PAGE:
Just like the end of Katy Perry’s marriage to Russell Brand, it began with a text. “Help,” a friend wrote to a chain I’m in. “Katy Perry left trash in a park.” Above that was a link to a page on Perry’s website that informed me that there was a disco ball chained to a bench somewhere in McCarren Park, a large patch of green grass and tan bulldogs on the north side of Brooklyn’s Williamsburg neighborhood.
“I wanna gooooo,” I responded. So I did.
Journeying to the park required me to get off the subway at one of Brooklyn’s most insufferable train stations, where I was forced to spill into an area many people believe to be the epicenter of hipster culture. Though that may have been true in the past, it is now a place where Starbucks and Dunkin’ Donuts locations share street corners, and $16 cocktails are served in the roof bars of high rise hotels that overlook the construction sites of even higher ones. What I’m saying is, gentrification has caused Williamsburg to become the exact opposite of its long-time reputation—a place that has just enough residual caché to give the illusion of being hip (maybe even alt), despite the fact that it’s become a neighborhood desperate for broad appeal. A place for the masses, not for the messes. Or, you know, anyone who can afford the sky-high rents. This makes it the perfect place for Perry to chain one of her disco balls. All I had to do was find it.
The southwest entrance to McCarren Park is across the street from a charming dump called Turkey’s Nest, one of the few remaining dive bars in the neighborhood known for its unparalleled stickiness and enormous margaritas—they’re sold for cheap and thoughtfully served in styrofoam cups that bartenders all but expect you to exit the building with. Not exactly the place you’d find a disco ball, but oh well. I walked into the park and began my hunt for Perry’s sparkly promo.
For reasons better left explained by a therapist, I took a right at the fork and decided to hunt in a counter-clockwise direction. The lap would take only a few minutes and I was in no rush to get to work (this detour was approved by my editors in advance), but a desire to pay tribute to the ball before all the Brooklyn area Katycats inspired me to increase my speed. While circling the park’s west block, however, I saw only twenty-somethings jogging in fancy athleisure and thirty-somethings pushing strollers while wearing earbuds I assumed were blasting “Reply All.” No balls, just the normal bullshit.
So I crossed the street and entered the park’s east side, where a soccer field is bordered by a running track that’s surrounded by a walking path that leads to a park bench on which I found a regulation-sized disco ball chained with a Master Lock to its front-right leg. I’ll be damned, I thought. I made it.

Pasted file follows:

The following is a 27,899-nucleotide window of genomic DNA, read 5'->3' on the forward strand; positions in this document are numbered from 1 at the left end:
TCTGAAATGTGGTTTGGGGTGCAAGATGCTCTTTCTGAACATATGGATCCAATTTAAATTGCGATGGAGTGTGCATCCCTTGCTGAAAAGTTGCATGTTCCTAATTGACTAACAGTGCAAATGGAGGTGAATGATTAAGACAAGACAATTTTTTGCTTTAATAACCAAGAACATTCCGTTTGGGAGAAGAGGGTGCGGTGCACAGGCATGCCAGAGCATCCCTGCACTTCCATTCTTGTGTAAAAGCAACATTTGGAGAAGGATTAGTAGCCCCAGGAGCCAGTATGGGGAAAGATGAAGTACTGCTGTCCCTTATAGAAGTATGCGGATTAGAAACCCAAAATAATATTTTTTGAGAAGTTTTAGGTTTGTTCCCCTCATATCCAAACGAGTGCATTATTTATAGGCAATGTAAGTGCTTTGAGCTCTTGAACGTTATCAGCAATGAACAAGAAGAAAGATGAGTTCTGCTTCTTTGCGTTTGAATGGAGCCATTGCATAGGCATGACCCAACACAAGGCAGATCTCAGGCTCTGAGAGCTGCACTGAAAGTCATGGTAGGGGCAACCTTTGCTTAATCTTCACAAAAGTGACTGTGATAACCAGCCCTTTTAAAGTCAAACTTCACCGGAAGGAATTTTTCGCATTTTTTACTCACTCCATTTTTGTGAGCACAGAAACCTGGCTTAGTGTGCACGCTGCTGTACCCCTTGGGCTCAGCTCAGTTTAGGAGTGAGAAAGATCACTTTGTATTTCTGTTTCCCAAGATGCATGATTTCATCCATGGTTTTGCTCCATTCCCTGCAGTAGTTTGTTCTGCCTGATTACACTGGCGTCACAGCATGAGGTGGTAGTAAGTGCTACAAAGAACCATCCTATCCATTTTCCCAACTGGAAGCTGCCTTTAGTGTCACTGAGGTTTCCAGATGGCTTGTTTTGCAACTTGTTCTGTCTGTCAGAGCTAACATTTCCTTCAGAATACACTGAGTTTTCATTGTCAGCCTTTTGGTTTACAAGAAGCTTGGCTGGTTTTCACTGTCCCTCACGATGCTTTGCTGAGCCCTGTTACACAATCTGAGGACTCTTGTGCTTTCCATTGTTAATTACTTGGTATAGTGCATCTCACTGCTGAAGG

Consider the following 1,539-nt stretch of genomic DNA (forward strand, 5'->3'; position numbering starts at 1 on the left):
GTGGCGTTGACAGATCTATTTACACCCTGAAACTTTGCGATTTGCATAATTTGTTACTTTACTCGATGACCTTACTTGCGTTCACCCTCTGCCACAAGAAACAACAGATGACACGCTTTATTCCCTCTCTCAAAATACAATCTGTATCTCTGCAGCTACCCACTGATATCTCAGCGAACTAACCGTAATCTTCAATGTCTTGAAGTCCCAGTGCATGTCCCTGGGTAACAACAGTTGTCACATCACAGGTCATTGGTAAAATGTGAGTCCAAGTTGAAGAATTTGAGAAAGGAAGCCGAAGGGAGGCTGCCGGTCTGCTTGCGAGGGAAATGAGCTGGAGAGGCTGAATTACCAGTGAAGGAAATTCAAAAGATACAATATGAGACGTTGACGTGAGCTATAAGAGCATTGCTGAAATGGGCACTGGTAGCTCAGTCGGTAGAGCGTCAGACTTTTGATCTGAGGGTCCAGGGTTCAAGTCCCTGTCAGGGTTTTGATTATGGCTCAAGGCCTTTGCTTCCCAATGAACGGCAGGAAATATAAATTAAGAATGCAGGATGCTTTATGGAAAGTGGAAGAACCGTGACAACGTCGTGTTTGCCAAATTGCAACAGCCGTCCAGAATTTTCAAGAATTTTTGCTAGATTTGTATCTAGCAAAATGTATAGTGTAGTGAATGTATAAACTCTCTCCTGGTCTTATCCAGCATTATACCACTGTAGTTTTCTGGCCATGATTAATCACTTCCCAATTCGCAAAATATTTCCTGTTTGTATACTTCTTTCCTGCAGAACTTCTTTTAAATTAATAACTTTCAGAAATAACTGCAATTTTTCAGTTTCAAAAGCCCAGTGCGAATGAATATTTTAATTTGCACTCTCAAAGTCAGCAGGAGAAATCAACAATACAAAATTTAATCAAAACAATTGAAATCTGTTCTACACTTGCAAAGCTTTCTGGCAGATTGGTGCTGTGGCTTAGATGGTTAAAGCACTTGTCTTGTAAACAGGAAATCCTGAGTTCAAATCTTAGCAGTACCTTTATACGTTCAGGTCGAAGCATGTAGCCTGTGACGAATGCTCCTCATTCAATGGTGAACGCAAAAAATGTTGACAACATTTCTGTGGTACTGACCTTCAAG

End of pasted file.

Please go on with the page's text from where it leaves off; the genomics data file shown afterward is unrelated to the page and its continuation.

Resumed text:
As I approached, two young women were taking photographs of the ball while holding a sign. The crowd I’d expected to find wasn’t actually a crowd until I, Katycat number three, arrived. “Finally,” I said with a sigh upon arriving. “I found it.” The two laughed politely and immediately sat down on the bench.
“The song is really great. You should listen.” The more talkative Katycat (let’s call her Katycat A) pointed at a small hole in the ball that I assumed was a teeny omnidirectional speaker—like the ones in museums that narrowly focus sound waves (or something) so they can only be heard when directly beneath them. I put my ear to the hole and heard nothing. “No,” Katycat A said as my left ear was pressed against the cold symbol of Perry’s newest era. “Plug your headphones in.”
So I, a true moron, added a third link to a chain that began with a New York City park bench, extended to Katy Perry’s ridiculous disco ball, and then, finally, my own stupid head. The song I heard was fun—a bop, some might say. After listening to a handful of lyrics being repeated over and over again (I honestly don’t remember any of it now), I realized that it wasn’t a full song, but rather a snippet. The chorus, I assumed, repeated over and over so listeners could be efficiently satiated by a revealing sliver of Katy’s new era.
“That was good,” I said to Katycats A and B after removing the headphone jack.
“Want me to take your picture with it?” Katycat A asked.
“Really? Sure,” I said. So I handed the friendly woman my phone, squatted down next to the mirrored piece of social-driven promo, and allowed myself to be photographed beside it by a complete stranger.
“Wanna check? I can take it again.”
“I’m sure it’s fine.”
One thing I learned from this 25-ish minute adventure is that if a celebrity I like (though, to be fair, even one I don’t) asks fans to bolt to a place that is reasonably nearby for the sake of mutually beneficial Instagram-worthy promo, I will go there. The other thing I learned is that if I ever see another big disco ball chained to the ground, I should not gently place my ear to its surface. I should plug my headphones in and listen to a Katy Perry song.